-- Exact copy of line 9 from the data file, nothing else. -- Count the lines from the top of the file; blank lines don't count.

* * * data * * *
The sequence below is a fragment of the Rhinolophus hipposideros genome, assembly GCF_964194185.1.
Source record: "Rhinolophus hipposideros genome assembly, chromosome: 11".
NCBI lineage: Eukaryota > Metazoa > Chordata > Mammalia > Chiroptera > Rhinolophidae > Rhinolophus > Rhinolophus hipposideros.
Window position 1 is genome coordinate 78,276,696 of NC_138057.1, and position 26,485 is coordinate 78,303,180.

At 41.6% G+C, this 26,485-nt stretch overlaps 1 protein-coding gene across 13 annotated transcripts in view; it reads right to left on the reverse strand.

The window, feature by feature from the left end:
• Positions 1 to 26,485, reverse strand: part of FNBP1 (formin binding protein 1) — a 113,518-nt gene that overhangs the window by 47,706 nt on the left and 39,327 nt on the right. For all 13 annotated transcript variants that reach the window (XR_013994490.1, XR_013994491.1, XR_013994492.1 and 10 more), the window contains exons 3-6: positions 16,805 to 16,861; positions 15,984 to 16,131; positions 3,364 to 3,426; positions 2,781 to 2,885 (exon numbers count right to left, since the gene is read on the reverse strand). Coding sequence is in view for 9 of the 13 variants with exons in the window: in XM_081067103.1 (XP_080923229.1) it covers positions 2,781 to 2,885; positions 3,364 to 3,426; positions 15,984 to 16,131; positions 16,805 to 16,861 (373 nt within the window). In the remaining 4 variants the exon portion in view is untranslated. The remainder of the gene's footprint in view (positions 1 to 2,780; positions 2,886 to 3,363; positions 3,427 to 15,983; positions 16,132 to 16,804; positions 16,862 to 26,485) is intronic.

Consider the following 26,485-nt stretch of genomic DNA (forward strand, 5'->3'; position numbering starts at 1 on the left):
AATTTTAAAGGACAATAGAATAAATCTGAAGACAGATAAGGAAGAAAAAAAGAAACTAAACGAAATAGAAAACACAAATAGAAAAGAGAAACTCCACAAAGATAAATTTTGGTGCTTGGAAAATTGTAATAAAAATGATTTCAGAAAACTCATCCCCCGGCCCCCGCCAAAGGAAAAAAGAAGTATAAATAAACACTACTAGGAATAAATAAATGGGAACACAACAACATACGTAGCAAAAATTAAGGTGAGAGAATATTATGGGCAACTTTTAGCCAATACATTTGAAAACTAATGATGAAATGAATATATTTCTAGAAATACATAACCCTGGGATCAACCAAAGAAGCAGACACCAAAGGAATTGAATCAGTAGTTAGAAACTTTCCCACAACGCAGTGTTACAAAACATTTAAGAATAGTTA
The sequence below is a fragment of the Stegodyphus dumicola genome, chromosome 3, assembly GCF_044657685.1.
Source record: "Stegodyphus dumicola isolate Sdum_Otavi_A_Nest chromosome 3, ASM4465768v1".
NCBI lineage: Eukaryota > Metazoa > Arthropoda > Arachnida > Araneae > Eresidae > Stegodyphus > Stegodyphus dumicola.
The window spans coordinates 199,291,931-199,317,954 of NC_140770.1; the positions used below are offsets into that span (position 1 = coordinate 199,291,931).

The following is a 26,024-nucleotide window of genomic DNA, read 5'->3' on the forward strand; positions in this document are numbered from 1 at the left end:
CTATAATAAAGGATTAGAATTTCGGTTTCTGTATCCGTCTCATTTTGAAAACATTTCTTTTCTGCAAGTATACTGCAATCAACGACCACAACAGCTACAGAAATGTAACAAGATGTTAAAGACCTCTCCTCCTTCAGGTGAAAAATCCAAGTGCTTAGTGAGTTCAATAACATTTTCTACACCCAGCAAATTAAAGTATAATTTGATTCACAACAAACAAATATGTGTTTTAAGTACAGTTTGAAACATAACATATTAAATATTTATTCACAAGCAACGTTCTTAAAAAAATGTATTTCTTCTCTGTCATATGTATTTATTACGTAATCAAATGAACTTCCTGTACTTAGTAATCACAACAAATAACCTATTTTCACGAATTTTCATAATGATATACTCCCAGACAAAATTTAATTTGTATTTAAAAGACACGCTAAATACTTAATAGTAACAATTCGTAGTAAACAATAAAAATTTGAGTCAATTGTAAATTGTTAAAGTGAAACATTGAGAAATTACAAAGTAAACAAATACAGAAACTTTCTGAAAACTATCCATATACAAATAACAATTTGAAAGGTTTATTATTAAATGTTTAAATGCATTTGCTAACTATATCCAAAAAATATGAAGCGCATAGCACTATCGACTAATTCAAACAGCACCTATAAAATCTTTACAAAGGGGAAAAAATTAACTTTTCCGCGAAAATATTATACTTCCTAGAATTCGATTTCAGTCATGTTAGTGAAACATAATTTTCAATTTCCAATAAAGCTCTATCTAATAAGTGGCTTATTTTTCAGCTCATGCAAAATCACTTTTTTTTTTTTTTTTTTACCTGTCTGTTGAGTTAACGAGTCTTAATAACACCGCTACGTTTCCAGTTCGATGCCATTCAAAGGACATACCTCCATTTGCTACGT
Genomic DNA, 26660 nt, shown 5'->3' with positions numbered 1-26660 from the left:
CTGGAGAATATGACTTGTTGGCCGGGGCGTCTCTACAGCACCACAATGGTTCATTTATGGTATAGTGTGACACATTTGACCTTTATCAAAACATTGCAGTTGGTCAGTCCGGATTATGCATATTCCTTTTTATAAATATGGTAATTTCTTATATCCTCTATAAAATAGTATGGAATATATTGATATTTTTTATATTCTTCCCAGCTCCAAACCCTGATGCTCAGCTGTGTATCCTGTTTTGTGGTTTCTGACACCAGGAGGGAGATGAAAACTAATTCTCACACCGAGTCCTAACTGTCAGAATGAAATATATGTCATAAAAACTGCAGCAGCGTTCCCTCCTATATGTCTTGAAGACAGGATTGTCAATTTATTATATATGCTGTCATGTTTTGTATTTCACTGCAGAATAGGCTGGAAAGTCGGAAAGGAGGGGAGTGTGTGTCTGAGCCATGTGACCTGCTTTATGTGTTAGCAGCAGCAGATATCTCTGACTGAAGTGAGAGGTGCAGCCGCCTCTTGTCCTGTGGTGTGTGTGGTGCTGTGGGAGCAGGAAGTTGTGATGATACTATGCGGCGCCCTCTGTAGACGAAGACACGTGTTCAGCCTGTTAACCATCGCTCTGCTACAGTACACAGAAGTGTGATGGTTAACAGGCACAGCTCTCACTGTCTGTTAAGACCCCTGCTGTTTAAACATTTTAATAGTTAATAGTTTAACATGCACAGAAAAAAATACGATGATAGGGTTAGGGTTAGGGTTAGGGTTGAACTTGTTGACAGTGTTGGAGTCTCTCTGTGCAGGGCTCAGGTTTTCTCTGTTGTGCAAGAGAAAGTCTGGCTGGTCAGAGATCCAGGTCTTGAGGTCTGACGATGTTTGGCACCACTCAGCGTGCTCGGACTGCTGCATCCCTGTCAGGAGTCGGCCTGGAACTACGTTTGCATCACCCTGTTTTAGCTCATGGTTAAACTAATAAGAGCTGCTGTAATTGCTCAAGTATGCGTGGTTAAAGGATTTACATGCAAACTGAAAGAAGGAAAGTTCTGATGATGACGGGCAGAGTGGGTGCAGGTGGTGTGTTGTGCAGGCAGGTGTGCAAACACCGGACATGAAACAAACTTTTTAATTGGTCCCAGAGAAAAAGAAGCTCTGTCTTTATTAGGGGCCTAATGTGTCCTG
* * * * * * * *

AATTTTAAAGGACAATAGAATAAATCTGAAGACAGATAAGGAAGAAAAAAAGAAACTAAACGAAATAGAAAACACAAATAGAAAAGAGAAACTCCACAAAGATAAATTTTGGTGCTTGGAAAATTGTAATAAAAATGATTTCAGAAAACTCATCCCCCGGCCCCCGCCAAAGGAAAAAAGAAGTATAAATAAACACTACTAGGAATAAATAAATGGGAACACAACAACATACGTAGCAAAAATTAAGGTGAGAGAATATTATGGGCAACTTTTAGCCAATACATTTGAAAACTAATGATGAAATGAATATATTTCTAGAAATACATAACCCTGGGATCAACCAAAGAAGCAGACACCAAAGGAATTGAATCAGTAGTTAGAAACTTTCCCACAACGCAGTGTTACAAAACATTTAAGAATAGTTA